The holidays are unmistakably about carrying on traditions, so whichever holiday you celebrate towards the end of the year, you’re probably celebrating and honoring some kind of tradition passed from generation to generation. And while this time often inspires a sense of lighthearted togetherness, there’s often an underlying feeling of dread or “blah-ness” that seems to fly under the radar, year after year.
I have a theory that this unexpressed societal anxiety is covertly reflected through the formulaic approach to holiday movies. Sure, this sounds far-fetched, but hear me out: change, money, and the stress of perfection are factors that absolutely lead to a feeling of anxiety. These are also all themes that arise during the holiday season, so by keeping something as lighthearted as rom-coms almost exactly the same, I believe this is media outlets’ way of trying to relieve the stress of the season.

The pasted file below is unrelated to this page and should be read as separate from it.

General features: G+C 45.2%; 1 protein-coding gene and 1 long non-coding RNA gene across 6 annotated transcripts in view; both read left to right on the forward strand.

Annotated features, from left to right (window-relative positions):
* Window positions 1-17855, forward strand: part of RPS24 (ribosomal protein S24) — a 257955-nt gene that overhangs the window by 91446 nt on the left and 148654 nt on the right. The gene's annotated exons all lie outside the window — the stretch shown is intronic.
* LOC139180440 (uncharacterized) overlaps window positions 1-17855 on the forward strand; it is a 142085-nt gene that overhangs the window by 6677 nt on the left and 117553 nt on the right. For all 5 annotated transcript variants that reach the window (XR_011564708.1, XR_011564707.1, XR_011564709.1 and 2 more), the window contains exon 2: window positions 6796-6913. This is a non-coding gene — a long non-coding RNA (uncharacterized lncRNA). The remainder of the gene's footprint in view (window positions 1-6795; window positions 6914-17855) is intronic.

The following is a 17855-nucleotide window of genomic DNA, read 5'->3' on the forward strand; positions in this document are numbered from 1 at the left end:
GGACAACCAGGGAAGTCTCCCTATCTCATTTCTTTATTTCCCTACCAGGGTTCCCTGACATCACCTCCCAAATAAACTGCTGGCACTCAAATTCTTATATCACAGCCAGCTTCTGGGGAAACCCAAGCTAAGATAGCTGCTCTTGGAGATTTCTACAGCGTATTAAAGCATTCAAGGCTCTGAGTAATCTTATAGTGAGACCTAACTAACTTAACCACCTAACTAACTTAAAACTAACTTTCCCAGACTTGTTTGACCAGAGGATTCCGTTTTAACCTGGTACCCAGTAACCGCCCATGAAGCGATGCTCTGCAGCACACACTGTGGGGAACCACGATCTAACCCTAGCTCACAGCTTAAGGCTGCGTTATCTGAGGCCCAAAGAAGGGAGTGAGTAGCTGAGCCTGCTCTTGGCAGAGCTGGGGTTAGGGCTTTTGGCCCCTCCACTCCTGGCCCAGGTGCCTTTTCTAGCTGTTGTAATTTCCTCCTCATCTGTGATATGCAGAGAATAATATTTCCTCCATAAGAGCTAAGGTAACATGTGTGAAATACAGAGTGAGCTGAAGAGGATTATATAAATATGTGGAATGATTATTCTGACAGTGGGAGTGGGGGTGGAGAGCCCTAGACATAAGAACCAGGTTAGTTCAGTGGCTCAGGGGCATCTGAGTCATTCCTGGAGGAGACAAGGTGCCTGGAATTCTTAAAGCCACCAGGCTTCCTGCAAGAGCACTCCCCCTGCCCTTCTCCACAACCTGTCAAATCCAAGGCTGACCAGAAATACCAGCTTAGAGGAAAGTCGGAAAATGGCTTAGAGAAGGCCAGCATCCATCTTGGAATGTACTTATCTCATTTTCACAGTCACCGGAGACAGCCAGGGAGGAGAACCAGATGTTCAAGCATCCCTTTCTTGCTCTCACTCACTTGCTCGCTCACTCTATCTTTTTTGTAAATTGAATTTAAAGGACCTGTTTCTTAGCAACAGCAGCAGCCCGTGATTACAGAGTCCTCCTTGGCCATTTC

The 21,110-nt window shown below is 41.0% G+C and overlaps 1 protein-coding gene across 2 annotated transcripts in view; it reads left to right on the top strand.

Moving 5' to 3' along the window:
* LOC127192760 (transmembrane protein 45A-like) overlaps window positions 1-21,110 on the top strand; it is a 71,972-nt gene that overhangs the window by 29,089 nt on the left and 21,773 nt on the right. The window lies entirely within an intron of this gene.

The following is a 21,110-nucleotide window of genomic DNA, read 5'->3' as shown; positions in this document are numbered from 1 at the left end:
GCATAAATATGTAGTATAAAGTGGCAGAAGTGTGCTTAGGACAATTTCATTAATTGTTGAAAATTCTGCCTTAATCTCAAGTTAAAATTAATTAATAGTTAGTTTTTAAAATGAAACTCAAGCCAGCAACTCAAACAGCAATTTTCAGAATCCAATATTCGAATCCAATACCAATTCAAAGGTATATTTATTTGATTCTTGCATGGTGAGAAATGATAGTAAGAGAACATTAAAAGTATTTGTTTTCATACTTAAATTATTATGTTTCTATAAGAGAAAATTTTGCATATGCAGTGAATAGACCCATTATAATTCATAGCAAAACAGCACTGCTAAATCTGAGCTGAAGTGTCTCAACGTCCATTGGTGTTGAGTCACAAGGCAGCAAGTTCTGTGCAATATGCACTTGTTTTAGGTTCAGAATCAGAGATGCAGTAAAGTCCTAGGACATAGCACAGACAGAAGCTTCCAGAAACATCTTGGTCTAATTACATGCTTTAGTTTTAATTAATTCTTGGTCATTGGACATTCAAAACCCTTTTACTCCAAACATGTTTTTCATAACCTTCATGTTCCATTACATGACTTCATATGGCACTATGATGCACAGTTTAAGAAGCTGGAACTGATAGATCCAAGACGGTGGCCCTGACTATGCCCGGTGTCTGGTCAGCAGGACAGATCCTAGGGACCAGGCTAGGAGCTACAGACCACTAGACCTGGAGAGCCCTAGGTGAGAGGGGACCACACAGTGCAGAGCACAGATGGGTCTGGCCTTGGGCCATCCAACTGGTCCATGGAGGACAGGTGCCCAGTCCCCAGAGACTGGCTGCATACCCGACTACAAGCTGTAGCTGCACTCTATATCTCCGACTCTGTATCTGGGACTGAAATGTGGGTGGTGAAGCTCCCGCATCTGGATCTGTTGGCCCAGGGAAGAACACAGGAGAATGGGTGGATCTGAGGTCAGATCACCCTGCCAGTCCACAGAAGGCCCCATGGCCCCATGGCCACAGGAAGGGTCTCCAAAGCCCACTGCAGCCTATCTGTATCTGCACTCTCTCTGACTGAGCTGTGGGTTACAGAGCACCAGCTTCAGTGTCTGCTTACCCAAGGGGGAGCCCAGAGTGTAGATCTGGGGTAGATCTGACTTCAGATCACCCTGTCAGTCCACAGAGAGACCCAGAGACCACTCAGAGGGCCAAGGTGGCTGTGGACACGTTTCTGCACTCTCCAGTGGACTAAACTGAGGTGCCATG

In fact, they’re trying so hard to relieve people’s stressors that the formulaic approach has become enough of a copy & paste approach to the point of being visually offensive. While the thought might have been honest, the mark was wholly missed. And while I sincerely believe that the repetitive look was created for a reliable sense of comfort, it’s led to painfully stagnant, insultingly conservative posters.
First and foremost, the classic holiday rom-com poster design features a white heterosexual couple. It often portrays the man in green and the woman wearing red, with a title written in both a script and serif typeface and festive holiday lights sparkling in the background.
This design, for me, lacks character, charm, and creativity: something the holidays are theoretically about. So while I believe this formula was put together to try to ease the stressors of the holiday season, we end up wholly missing the uniquely charismatic look of classics like It’s a Wonderful Life or Love Actually.
Where’s the creative typography? The dramatic typography? Inventive fashion? It’s lacking and it’s oppressive.